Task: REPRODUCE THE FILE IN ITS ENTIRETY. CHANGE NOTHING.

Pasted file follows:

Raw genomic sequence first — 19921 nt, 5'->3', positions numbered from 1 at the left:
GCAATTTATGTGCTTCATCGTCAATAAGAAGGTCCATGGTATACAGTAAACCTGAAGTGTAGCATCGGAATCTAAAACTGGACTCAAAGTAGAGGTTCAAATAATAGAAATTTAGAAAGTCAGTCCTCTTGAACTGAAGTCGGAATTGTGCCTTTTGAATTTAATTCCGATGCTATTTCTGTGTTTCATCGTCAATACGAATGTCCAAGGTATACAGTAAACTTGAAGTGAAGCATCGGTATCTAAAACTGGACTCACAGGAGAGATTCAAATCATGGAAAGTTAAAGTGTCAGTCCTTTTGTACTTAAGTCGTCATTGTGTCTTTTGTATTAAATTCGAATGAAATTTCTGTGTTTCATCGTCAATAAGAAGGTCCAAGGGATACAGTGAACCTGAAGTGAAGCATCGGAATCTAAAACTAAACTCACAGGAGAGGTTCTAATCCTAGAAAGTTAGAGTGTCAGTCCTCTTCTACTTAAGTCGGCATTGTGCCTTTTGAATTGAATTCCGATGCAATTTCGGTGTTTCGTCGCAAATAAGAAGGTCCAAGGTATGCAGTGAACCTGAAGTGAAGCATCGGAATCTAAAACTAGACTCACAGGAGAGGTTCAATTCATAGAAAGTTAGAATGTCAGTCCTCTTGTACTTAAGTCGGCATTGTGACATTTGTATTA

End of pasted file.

Raw genomic sequence first — 19921 nt, 5'->3', positions numbered from 1 at the left:
GCAATTTATGTGCTTCATCGTCAATAAGAAGGTCCATGGTATACAGTAAACCTGAAGTGTAGCATCGGAATCTAAAACTGGACTCAAAGTAGAGGTTCAAATAATAGAAATTTAGAAAGTCAGTCCTCTTGAACTGAAGTCGGAATTGTGCCTTTTGAATTTAATTCCGATGCTATTTCTGTGTTTCATCGTCAATACGAATGTCCAAGGTATACAGTAAACTTGAAGTGAAGCATCGGTATCTAAAACTGGACTCACAGGAGAGATTCAAATCATGGAAAGTTAAAGTGTCAGTCCTTTTGTACTTAAGTCGTCATTGTGTCTTTTGTATTAAATTCGAATGAAATTTCTGTGTTTCATCGTCAATAAGAAGGTCCAAGGGATACAGTGAACCTGAAGTGAAGCATCGGAATCTAAAACTAAACTCACAGGAGAGGTTCTAATCCTAGAAAGTTAGAGTGTCAGTCCTCTTCTACTTAAGTCGGCATTGTGCCTTTTGAATTGAATTCCGATGCAATTTCGGTGTTTCGTCGCAAATAAGAAGGTCCAAGGTATGCAGTGAACCTGAAGTGAAGCATCGGAATCTAAAACTAGACTCACAGGAGAGGTTCAATTCATAGAAAGTTAGAATGTCAGTCCTCTTGTACTTAAGTCGGCATTGTGACATTTGTATTA